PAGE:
Clinton and the colonial paradigm

From the State Dept. website:  “Secretary of State Hillary Rodham Clinton will travel to Hawaii, Vietnam, Cambodia, Malaysia, Papua New Guinea, New Zealand, and Australia October 27-November 8. Secretary Clinton arrives in Honolulu on October 27 where she will meet with Japanese Foreign Minister Seiji Maehara to discuss a broad range of issues, including our close coordination during our back-to-back Asia Pacific Economic Cooperation (APEC) host years. This meeting underscores the enduring importance of the U.S.-Japan alliance as a cornerstone of American engagement in the Asia-Pacific. On October 28, for the second time in Hawaii, the Secretary will deliver a major policy speech on the United States’ role as a Pacific nation.”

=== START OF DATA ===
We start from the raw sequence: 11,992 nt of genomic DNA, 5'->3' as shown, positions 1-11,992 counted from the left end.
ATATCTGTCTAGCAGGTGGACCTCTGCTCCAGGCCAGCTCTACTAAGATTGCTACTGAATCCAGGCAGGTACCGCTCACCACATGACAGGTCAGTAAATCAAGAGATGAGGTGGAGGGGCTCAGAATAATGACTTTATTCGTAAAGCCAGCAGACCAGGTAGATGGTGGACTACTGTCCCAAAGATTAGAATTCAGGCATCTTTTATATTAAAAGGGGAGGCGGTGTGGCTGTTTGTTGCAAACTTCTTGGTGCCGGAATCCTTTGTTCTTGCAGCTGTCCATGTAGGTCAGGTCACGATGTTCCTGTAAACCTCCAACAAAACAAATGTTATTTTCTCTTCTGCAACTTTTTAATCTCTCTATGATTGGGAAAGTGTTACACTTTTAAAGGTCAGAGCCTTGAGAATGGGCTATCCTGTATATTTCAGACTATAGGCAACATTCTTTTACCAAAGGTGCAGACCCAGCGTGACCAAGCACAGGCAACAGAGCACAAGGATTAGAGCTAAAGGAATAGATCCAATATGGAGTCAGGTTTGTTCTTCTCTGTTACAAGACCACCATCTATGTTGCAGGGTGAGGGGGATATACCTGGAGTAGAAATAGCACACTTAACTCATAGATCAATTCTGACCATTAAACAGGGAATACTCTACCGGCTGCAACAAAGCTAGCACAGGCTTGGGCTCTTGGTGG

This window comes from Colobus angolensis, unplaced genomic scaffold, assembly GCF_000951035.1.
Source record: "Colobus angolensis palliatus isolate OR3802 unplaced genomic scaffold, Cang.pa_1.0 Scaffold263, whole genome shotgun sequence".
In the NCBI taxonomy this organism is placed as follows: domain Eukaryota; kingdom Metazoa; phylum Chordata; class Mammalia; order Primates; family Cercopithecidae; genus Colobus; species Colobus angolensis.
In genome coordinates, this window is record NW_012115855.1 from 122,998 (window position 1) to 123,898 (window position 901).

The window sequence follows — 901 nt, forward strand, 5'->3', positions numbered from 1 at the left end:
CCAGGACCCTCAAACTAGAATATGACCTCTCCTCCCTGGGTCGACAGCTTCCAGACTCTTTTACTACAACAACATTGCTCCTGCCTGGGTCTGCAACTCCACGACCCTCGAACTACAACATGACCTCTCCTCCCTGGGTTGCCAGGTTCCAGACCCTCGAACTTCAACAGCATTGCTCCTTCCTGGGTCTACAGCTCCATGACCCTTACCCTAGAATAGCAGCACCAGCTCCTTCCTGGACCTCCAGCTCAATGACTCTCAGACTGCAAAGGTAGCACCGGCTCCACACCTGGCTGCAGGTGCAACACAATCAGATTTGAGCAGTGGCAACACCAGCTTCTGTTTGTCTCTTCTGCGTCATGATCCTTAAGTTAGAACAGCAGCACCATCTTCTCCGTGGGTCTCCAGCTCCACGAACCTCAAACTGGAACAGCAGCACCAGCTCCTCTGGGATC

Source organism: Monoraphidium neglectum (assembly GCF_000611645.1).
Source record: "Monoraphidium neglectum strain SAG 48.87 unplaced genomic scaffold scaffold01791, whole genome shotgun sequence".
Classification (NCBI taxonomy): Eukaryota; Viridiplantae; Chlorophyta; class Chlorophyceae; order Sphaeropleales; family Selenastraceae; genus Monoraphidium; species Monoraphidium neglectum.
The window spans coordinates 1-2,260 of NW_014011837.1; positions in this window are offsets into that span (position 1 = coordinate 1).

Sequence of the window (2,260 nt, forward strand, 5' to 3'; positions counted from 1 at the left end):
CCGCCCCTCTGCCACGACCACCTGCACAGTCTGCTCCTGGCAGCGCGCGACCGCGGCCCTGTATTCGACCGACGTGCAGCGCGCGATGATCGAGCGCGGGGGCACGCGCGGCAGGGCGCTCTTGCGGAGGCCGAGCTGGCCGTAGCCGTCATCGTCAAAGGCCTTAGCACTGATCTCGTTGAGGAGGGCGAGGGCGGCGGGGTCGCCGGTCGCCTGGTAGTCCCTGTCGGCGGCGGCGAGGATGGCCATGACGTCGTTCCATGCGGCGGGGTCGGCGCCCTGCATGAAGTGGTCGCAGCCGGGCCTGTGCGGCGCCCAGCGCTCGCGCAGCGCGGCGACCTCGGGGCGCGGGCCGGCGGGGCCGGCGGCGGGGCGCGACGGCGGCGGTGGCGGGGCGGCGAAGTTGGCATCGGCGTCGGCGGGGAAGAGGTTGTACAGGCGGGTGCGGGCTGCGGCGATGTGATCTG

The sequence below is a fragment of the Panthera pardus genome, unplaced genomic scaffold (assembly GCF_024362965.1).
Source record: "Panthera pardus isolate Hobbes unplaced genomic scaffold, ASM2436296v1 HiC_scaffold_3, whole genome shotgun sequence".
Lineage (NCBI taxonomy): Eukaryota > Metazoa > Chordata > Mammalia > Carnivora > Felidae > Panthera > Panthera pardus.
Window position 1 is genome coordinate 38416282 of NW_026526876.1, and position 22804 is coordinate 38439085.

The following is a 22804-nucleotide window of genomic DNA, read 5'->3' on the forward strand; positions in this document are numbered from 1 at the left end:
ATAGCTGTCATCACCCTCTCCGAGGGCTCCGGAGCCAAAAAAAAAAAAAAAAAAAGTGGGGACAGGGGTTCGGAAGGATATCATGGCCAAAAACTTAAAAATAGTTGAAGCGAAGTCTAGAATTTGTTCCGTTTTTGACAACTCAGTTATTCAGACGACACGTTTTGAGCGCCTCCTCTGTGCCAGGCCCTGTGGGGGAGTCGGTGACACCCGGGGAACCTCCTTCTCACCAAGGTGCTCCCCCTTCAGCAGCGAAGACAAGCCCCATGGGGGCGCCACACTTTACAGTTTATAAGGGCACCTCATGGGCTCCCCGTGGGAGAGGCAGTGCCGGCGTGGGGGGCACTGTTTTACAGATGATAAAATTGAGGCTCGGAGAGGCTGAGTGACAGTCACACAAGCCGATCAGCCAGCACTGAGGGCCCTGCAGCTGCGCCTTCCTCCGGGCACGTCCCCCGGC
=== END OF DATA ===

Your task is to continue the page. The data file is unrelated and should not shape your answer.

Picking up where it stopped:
Clinton’s five principles that articulates the U.S. Pacific Policy: 1. Using our bilateral alliance relationships as the cornerstone of our regional involvement while pursuing other partnerships and dialogues with regional players; 2. shaping regional institutions to advance shared objectives such as economic development and democracy; 3. ensuring that regional institutions are effective and results-oriented; 4. maintaining flexibility in pursuing objectives, including through sub-regional institutions; and 5. determining which Asia-Pacific regional institutions are the defining ones that include all key stakeholders. This new plan, as stated in testimony by Asst. Sec. of State Kurt Campbell, has articulated that the U.S. will work in cooperation with the Pacific Island Forum Secretariat and the participating organizations, citing PIF as the “cooperating regional players.” (For more information on the Pacific Plan go to: The five principles that Clinton has articulated lays the frame for further militarization of the Pacific through the use of Development Aid for strategic control over energy and other pacific resources. Just one example of the kind of plan that is being perpetrated is the production of Palm Oil in Papua New Guinea.  In a 2009 report entitled “Commodity Colonialism,” David Gilbert describes the economic, environmental conditions imposed upon PNG’s Palm Oil production by U.S. agribusiness Cargill, which has created not only massive environmental degradation , but also the spread of debt, prostitution, alcoholism and violence in the oil palm regions. The combination of militarization, development aid, as well as traditional and new commodities in the Pacific, is well elaborated in the US State Dept. Pacific plan. The upcoming G20 and APEC meetings among the larger countries around the Pacific will undoubtedly prepare for further exploitation of Pacific resources. In this critical era of acute climate change, this policy already accepts the reality of global warming, an assumption that threatens the existence of many Pacific Island nations and peoples.  The use of militarization and aid, the logic of maintaining military presence as insurance to disaster relief programs, the continued exploitation of forests and natural resources in the Pacific; together, these all suggest the continuation of an old colonial paradigm.]]>

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